KABUL, Afghanistan — The Taliban claimed it fired at least six rockets at Afghanistan's main airport Wednesday in an attack intended to target Defense Secretary James Mattis.
No one was injured and Mattis had left the airport in the capital Kabul hours beforehand, according to Afghan President Ashraf Ghani.
The defense secretary was in the country for an unannounced visit alongside NATO Secretary General Jens Stoltenberg. It was his first trip to Afghanistan since President Donald Trump announced a new strategy for America's longest war.
Although the trip was not publicized, two Taliban commanders told NBC News on condition of anonymity that their "insiders" in the Afghan security establishment and at Kabul airport had tipped them off in advance.
"We fired six rockets and planned to hit the plane of U.S. secretary of defense and other U.S. and NATO military officials," said one of the commanders. "We were told by our insiders that some losses were caused to their installations but we are not sure about James Mattis."
Taliban spokesman Zabihullah Mujahid confirmed the Taliban's claim of responsibility and said their target was the defense secretary and other U.S. officials.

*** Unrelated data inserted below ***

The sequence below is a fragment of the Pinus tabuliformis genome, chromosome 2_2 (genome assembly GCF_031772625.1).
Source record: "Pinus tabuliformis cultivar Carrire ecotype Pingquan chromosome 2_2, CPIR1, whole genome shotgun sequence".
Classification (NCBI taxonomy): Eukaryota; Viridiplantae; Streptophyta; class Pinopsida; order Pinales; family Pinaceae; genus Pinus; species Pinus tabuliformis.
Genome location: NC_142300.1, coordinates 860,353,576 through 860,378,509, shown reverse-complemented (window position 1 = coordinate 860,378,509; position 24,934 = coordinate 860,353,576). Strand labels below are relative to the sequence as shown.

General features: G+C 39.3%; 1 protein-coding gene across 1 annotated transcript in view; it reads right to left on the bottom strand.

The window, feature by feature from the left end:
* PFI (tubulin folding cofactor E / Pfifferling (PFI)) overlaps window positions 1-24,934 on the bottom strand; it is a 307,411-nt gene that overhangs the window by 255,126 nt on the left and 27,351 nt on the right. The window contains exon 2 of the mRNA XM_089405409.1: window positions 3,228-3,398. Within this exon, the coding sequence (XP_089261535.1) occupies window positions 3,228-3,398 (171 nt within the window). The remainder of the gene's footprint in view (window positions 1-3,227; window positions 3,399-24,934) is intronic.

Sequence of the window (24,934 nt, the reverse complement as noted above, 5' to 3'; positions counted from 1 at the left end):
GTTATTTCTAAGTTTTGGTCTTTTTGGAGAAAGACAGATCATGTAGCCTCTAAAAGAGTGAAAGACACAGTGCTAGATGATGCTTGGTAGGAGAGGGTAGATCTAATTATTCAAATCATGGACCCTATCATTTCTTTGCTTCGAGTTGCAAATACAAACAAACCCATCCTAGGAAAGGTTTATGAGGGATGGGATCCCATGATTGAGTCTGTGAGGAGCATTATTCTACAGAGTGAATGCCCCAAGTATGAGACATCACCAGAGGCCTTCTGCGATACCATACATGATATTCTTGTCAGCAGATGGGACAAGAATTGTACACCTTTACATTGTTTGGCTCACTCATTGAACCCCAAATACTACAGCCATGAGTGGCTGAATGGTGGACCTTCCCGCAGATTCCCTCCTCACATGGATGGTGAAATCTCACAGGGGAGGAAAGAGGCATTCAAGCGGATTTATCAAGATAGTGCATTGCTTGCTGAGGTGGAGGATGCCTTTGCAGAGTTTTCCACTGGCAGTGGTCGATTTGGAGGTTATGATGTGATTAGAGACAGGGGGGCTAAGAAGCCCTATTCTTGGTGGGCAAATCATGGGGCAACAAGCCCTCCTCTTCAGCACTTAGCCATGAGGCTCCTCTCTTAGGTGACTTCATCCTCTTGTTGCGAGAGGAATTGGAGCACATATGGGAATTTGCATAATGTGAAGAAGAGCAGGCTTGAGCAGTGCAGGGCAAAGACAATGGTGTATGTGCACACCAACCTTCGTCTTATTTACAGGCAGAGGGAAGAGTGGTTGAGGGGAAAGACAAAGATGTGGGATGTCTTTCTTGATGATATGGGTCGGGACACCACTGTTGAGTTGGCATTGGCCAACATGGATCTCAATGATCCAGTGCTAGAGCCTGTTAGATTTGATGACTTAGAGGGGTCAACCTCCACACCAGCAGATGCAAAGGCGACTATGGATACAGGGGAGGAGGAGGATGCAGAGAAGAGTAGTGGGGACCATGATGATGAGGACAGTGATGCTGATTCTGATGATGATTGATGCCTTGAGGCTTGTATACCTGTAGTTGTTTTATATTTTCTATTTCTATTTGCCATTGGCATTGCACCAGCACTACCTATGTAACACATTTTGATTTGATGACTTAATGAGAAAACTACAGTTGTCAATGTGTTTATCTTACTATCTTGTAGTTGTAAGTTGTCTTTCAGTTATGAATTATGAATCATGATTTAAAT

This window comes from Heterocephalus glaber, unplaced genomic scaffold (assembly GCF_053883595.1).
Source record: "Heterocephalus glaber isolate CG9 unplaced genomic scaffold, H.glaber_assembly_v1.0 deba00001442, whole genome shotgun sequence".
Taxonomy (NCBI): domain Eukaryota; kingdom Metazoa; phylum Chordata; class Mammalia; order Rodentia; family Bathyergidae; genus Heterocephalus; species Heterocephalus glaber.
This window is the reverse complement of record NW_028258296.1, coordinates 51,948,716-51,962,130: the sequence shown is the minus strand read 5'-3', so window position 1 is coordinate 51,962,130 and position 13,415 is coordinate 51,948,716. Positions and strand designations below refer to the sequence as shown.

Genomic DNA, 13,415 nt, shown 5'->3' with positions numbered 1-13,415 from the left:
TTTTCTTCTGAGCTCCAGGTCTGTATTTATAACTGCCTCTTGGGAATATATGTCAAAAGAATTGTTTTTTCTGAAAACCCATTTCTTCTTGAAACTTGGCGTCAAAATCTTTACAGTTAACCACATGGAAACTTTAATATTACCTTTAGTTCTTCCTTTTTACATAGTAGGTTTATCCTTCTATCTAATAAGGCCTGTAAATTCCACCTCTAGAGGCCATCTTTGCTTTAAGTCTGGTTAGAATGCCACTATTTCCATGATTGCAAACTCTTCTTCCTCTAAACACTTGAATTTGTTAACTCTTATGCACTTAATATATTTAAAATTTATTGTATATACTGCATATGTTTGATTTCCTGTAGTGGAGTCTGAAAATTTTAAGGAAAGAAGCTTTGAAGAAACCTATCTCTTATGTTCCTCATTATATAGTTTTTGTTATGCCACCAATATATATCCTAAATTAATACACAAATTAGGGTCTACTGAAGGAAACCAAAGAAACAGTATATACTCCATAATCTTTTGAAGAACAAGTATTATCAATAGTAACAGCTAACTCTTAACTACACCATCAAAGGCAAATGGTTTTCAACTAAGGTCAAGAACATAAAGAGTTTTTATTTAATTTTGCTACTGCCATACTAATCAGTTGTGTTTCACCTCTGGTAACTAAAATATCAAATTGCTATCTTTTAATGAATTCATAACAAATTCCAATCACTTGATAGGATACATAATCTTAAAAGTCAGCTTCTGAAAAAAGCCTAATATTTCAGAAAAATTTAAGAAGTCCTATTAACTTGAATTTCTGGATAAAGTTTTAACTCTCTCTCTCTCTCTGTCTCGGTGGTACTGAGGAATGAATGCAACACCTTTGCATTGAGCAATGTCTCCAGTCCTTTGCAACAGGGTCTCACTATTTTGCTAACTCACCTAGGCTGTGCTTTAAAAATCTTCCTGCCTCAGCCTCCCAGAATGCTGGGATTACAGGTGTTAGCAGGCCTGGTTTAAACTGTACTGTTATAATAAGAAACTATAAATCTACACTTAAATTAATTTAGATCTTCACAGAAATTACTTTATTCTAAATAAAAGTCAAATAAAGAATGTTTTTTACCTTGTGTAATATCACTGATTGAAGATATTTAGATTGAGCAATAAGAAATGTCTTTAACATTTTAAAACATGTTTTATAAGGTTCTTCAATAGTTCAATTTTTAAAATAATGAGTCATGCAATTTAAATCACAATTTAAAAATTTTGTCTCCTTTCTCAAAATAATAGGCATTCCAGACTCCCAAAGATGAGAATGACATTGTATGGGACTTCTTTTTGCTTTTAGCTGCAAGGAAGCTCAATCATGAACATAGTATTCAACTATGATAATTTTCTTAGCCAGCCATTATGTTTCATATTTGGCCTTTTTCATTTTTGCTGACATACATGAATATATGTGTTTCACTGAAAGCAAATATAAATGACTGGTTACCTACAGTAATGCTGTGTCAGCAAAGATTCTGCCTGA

Just because a militant group lays claim to an attack does not mean it was actually responsible.
ISIS, which has built up a presence in Afghanistan and opposes the Taliban, issued a competing claim of responsibly via its affiliated news agency, Amaq, according to Reuters and others. NBC News was not immediately able to confirm the reports.
ISIS and the Taliban have claimed responsibility for the same attack before, notably in June last year when the rival militant groups said they were behind a deadly car bomb in Kabul.
Whoever was responsible for today's attack, the defense secretary was far away when the rockets were launched. As news of the attack came in, Mattis was already busy holding a press conference with Ghani and Stoltenberg elsewhere in the capital.
"If in fact there was an attack ... his is a classic statement to what Taliban are up to," Mattis told reporters. "If in fact this is what they have done, they will find Afghan security forces against them."
Stoltenberg added that "an attack on civilian airport is sign of weakness, not of strength."
The Afghan president confirmed that "there has been an attack" and said Afghan special forces were dealing with the situation.
Najeeb Danish, a spokesperson with the Afghan interior ministry, told NBC News that six rockets were fired, and that security forces had surrounded two houses near the airport in their search for suspects.
All departures and arrivals at the airport were canceled for at least two hours, according to the country's ministry for civil aviation.
The Pentagon officially acknowledges 8,400 troops are on the ground in Afghanistan, but defense officials told NBC News last month that number actually hovers between 11,000 and 12,000.
Earlier this month, Mattis said earlier this month that the U.S. would send an additional 3,000 troops to the country.
Ahmed Mengli reported from Kabul, Mushtaq Yusufzai reported from Peshawar, Pakistan, and Alexander Smith reported from London.